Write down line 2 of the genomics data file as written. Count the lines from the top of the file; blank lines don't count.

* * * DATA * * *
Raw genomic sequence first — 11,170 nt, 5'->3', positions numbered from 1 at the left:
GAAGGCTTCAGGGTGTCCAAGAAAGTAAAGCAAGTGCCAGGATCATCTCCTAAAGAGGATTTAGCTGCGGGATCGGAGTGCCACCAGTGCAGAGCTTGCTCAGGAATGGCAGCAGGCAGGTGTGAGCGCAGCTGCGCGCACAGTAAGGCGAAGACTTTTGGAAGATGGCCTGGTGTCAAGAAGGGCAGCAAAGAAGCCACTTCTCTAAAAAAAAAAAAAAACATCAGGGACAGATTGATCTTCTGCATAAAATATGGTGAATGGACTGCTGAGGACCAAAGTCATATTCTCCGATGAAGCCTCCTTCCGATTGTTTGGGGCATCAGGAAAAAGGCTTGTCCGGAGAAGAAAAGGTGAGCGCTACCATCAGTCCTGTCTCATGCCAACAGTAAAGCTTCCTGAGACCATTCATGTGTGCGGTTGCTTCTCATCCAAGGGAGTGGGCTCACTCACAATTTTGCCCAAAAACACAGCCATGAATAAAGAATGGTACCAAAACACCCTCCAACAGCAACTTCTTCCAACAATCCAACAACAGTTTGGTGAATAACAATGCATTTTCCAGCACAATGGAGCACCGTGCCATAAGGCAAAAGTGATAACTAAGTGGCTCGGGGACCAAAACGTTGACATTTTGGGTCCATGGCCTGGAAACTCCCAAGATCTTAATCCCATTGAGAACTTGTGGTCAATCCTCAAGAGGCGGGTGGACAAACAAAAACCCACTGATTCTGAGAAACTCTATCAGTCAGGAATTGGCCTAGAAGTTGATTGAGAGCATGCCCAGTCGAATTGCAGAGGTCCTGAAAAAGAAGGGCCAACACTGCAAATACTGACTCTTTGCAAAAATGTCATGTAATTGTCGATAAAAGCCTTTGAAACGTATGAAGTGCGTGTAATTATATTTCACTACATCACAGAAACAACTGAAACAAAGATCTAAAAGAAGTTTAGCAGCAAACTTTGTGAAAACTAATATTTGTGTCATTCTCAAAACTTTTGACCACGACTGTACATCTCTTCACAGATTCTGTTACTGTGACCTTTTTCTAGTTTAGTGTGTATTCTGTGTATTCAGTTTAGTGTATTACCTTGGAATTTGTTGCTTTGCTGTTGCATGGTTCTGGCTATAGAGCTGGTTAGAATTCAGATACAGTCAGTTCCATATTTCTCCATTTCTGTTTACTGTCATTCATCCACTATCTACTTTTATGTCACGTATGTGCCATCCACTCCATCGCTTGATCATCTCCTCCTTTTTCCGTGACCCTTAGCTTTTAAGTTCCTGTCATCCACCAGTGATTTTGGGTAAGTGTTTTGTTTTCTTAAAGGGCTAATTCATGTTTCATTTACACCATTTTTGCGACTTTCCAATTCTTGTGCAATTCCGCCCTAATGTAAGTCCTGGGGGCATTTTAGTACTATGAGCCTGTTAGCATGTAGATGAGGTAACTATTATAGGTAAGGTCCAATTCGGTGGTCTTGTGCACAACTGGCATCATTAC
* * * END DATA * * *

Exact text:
GAAGGCTTCAGGGTGTCCAAGAAAGTAAAGCAAGTGCCAGGATCATCTCCTAAAGAGGATTTAGCTGCGGGATCGGAGTGCCACCAGTGCAGAGCTTGCTCAGGAATGGCAGCAGGCAGGTGTGAGCGCAGCTGCGCGCACAGTAAGGCGAAGACTTTTGGAAGATGGCCTGGTGTCAAGAAGGGCAGCAAAGAAGCCACTTCTCTAAAAAAAAAAAAAAACATCAGGGACAGATTGATCTTCTGCATAAAATATGGTGAATGGACTGCTGAGGACCAAAGTCATATTCTCCGATGAAGCCTCCTTCCGATTGTTTGGGGCATCAGGAAAAAGGCTTGTCCGGAGAAGAAAAGGTGAGCGCTACCATCAGTCCTGTCTCATGCCAACAGTAAAGCTTCCTGAGACCATTCATGTGTGCGGTTGCTTCTCATCCAAGGGAGTGGGCTCACTCACAATTTTGCCCAAAAACACAGCCATGAATAAAGAATGGTACCAAAACACCCTCCAACAGCAACTTCTTCCAACAATCCAACAACAGTTTGGTGAATAACAATGCATTTTCCAGCACAATGGAGCACCGTGCCATAAGGCAAAAGTGATAACTAAGTGGCTCGGGGACCAAAACGTTGACATTTTGGGTCCATGGCCTGGAAACTCCCAAGATCTTAATCCCATTGAGAACTTGTGGTCAATCCTCAAGAGGCGGGTGGACAAACAAAAACCCACTGATTCTGAGAAACTCTATCAGTCAGGAATTGGCCTAGAAGTTGATTGAGAGCATGCCCAGTCGAATTGCAGAGGTCCTGAAAAAGAAGGGCCAACACTGCAAATACTGACTCTTTGCAAAAATGTCATGTAATTGTCGATAAAAGCCTTTGAAACGTATGAAGTGCGTGTAATTATATTTCACTACATCACAGAAACAACTGAAACAAAGATCTAAAAGAAGTTTAGCAGCAAACTTTGTGAAAACTAATATTTGTGTCATTCTCAAAACTTTTGACCACGACTGTACATCTCTTCACAGATTCTGTTACTGTGACCTTTTTCTAGTTTAGTGTGTATTCTGTGTATTCAGTTTAGTGTATTACCTTGGAATTTGTTGCTTTGCTGTTGCATGGTTCTGGCTATAGAGCTGGTTAGAATTCAGATACAGTCAGTTCCATATTTCTCCATTTCTGTTTACTGTCATTCATCCACTATCTACTTTTATGTCACGTATGTGCCATCCACTCCATCGCTTGATCATCTCCTCCTTTTTCCGTGACCCTTAGCTTTTAAGTTCCTGTCATCCACCAGTGATTTTGGGTAAGTGTTTTGTTTTCTTAAAGGGCTAATTCATGTTTCATTTACACCATTTTTGCGACTTTCCAATTCTTGTGCAATTCCGCCCTAATGTAAGTCCTGGGGGCATTTTAGTACTATGAGCCTGTTAGCATGTAGATGAGGTAACTATTATAGGTAAGGTCCAATTCGGTGGTCTTGTGCACAACTGGCATCATTAC